St. Jude’s retail partners Target, Kmart, GNC and HSN , are posting updates on the hospital's Thanks and Giving campaign on co-branded Facebook and Twitter pages.
That's only one example of how social media has emerged as a key driver of cause-related marketing this season.
“Our presence on social media has exponentially grown,” said Tony Aiello, vice president of public relations for Sears Holdings .
Sears is getting the message out on its new "Jobs for Vets" program, which provides job mentoring and placement to returning military veterans and their families, on targeted social media sites such as military blogs.
"Jobs for Vets" adds to Sears’ military-themed holiday programs. For the second year in a row, the company has its "Heroes at Home Wish Registry," which pools donations for military veterans.
The retailer is bringing these stories to life with links on Facebook that lead to testimonials from veterans on its "Heroes at Home" Web site.
Consumers not only want to know that the charity is legitimate, but once they do, “They are really motivated when the seen an individual’s story,” Aiello said.
Sears has already surpassed its fundraising goals from 2008 for Heroes at Home.
Retailers are also increasingly crafting promotions that are more carefully tailored to their brand essence, as they don’t want to seem “insincere,” Cone said.
That’s why Wal-Mart is fighting hunger and giving to military families, and why Best Buy launched @15 Gifts, which is designed to raise $1 million for programs that empower teens—while donating some of the hottest gadgets—because, “Who is the big buyer at Best Buy? Teens,” Cone said.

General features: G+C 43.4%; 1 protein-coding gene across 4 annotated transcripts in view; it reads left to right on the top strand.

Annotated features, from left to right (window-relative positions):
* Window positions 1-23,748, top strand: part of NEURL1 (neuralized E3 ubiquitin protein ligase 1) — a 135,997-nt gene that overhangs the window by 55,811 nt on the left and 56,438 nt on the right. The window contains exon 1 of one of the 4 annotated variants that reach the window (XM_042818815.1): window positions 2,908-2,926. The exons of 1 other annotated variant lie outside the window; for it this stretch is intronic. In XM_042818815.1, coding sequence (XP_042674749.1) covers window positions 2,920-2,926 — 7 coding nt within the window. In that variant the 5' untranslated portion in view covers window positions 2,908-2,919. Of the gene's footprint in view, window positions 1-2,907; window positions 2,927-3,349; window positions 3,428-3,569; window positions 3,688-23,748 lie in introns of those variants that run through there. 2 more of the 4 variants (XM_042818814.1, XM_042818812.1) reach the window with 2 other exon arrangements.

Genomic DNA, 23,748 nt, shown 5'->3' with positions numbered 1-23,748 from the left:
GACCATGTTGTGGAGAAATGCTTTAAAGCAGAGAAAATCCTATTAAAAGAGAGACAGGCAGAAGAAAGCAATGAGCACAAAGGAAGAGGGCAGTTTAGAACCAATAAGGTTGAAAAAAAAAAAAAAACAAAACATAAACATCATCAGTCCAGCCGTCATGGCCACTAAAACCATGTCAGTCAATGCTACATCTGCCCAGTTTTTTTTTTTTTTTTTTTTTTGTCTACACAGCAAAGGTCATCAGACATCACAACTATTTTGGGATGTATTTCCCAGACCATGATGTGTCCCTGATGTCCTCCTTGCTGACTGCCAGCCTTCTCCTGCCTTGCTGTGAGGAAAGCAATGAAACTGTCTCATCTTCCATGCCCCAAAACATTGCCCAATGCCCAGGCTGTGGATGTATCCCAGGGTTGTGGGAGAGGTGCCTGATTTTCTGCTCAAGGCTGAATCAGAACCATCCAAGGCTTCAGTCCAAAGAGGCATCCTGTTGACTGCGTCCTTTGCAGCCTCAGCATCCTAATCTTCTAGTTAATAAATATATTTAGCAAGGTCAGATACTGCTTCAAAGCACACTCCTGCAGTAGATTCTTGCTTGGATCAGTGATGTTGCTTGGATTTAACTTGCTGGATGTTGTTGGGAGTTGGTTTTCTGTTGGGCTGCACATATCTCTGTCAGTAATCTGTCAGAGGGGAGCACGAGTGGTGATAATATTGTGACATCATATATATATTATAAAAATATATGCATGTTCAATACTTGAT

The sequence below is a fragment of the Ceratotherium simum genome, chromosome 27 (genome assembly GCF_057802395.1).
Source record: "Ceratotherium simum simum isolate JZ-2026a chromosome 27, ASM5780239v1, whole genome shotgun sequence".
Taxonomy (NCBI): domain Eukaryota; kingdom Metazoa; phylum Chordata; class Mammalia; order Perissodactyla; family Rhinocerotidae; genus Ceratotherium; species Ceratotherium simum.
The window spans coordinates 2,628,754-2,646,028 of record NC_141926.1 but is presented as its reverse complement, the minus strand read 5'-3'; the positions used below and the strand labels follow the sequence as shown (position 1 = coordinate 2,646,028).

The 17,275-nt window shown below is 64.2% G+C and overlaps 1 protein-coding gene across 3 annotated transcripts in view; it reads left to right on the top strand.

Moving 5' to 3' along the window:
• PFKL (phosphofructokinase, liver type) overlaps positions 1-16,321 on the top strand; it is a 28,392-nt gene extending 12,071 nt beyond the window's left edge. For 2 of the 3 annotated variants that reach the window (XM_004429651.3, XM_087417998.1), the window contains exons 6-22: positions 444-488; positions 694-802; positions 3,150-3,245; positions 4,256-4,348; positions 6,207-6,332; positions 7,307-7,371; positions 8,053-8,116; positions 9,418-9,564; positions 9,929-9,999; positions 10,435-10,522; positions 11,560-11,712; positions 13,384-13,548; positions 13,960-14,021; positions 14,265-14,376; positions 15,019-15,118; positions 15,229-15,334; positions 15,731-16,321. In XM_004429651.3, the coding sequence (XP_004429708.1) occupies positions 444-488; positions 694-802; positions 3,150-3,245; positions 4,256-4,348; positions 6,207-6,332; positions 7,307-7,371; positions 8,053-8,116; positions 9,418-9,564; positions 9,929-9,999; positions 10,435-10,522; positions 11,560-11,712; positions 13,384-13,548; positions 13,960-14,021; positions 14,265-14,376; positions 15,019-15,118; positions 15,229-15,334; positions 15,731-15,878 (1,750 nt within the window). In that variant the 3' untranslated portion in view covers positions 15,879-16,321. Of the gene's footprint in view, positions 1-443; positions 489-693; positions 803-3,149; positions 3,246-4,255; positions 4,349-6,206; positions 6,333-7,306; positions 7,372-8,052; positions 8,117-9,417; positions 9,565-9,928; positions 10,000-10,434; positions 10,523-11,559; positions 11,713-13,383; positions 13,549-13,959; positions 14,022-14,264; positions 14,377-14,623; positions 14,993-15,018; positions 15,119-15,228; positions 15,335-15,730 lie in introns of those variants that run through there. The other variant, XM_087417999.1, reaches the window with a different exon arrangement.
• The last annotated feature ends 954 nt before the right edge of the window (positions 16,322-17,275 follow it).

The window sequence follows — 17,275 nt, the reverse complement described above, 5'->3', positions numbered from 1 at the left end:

What’s more, interactive, charitable programs that engage the consumer are gaining importance, she said, noting Macy’s expanded Believe campaign.
Believe draws from the fabled 1897 editorial in the New York Sun, "Yes, Virginia, there is a Santa Claus," which answered a little girl's question on Santa’s existence with an emphasis on the importance of believing.
The program invites children to pen letters to Santa at writing desk stations in Macy’s stores. With each letter, Macy's will donate one dollar to the Make-A-Wish Foundation.
This year, the retailer stepped up the program with a number of new elements, such as National Believe Day.
On Dec. 11, “street teams” dressed as 19th century newsboys combed the streets for do-gooders—a person helping another with their shopping bags, an individual who planned on volunteering this holiday season—and rewarded them with a $25 Macy’s gift card, said Holly Thomas, vice president of media relations and cause marketing for Macy’s.
Macy’s is “confident” that it will outpace last year’s donations, and by press time, had received 973,000 letters for Santa, Thomas said.
A good chunk of them came from a single 9-year old girl.
Justice Sloan, who suffers from liver and lung disease, was granted a weeklong trip to Disney World by the Make-A-Wish Foundation when she was five years old. She wanted to give back to the organization and help other kids' wishes come true. Sloan set out to collect 1,000 letters. She ended up turning in 10,100.